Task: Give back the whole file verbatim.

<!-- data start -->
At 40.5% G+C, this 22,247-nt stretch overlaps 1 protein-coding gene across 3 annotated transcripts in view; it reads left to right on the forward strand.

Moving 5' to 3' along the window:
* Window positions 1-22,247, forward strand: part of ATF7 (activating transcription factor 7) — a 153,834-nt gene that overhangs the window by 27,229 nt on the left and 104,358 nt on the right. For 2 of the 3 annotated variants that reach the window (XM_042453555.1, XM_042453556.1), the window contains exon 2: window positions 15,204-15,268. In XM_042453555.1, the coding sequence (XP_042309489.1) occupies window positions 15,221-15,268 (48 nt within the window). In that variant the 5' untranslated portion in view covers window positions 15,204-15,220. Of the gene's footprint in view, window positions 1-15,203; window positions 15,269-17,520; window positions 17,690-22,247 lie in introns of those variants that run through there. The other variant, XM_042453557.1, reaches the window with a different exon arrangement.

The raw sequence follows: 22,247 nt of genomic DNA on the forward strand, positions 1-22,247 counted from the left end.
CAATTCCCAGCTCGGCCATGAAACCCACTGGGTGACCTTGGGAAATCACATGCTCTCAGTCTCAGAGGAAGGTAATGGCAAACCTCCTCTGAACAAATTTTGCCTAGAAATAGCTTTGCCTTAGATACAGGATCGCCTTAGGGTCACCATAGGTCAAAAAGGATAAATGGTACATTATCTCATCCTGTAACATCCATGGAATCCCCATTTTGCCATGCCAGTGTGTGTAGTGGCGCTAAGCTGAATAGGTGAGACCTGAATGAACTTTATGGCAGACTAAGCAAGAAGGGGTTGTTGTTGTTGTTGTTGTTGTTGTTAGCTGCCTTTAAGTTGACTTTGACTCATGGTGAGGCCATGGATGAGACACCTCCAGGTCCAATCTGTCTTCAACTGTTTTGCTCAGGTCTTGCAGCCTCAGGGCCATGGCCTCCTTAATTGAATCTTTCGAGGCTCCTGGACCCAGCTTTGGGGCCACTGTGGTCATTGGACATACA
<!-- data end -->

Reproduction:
At 40.5% G+C, this 22,247-nt stretch overlaps 1 protein-coding gene across 3 annotated transcripts in view; it reads left to right on the forward strand.

Moving 5' to 3' along the window:
* Window positions 1-22,247, forward strand: part of ATF7 (activating transcription factor 7) — a 153,834-nt gene that overhangs the window by 27,229 nt on the left and 104,358 nt on the right. For 2 of the 3 annotated variants that reach the window (XM_042453555.1, XM_042453556.1), the window contains exon 2: window positions 15,204-15,268. In XM_042453555.1, the coding sequence (XP_042309489.1) occupies window positions 15,221-15,268 (48 nt within the window). In that variant the 5' untranslated portion in view covers window positions 15,204-15,220. Of the gene's footprint in view, window positions 1-15,203; window positions 15,269-17,520; window positions 17,690-22,247 lie in introns of those variants that run through there. The other variant, XM_042453557.1, reaches the window with a different exon arrangement.

The raw sequence follows: 22,247 nt of genomic DNA on the forward strand, positions 1-22,247 counted from the left end.
CAATTCCCAGCTCGGCCATGAAACCCACTGGGTGACCTTGGGAAATCACATGCTCTCAGTCTCAGAGGAAGGTAATGGCAAACCTCCTCTGAACAAATTTTGCCTAGAAATAGCTTTGCCTTAGATACAGGATCGCCTTAGGGTCACCATAGGTCAAAAAGGATAAATGGTACATTATCTCATCCTGTAACATCCATGGAATCCCCATTTTGCCATGCCAGTGTGTGTAGTGGCGCTAAGCTGAATAGGTGAGACCTGAATGAACTTTATGGCAGACTAAGCAAGAAGGGGTTGTTGTTGTTGTTGTTGTTGTTGTTAGCTGCCTTTAAGTTGACTTTGACTCATGGTGAGGCCATGGATGAGACACCTCCAGGTCCAATCTGTCTTCAACTGTTTTGCTCAGGTCTTGCAGCCTCAGGGCCATGGCCTCCTTAATTGAATCTTTCGAGGCTCCTGGACCCAGCTTTGGGGCCACTGTGGTCATTGGACATACA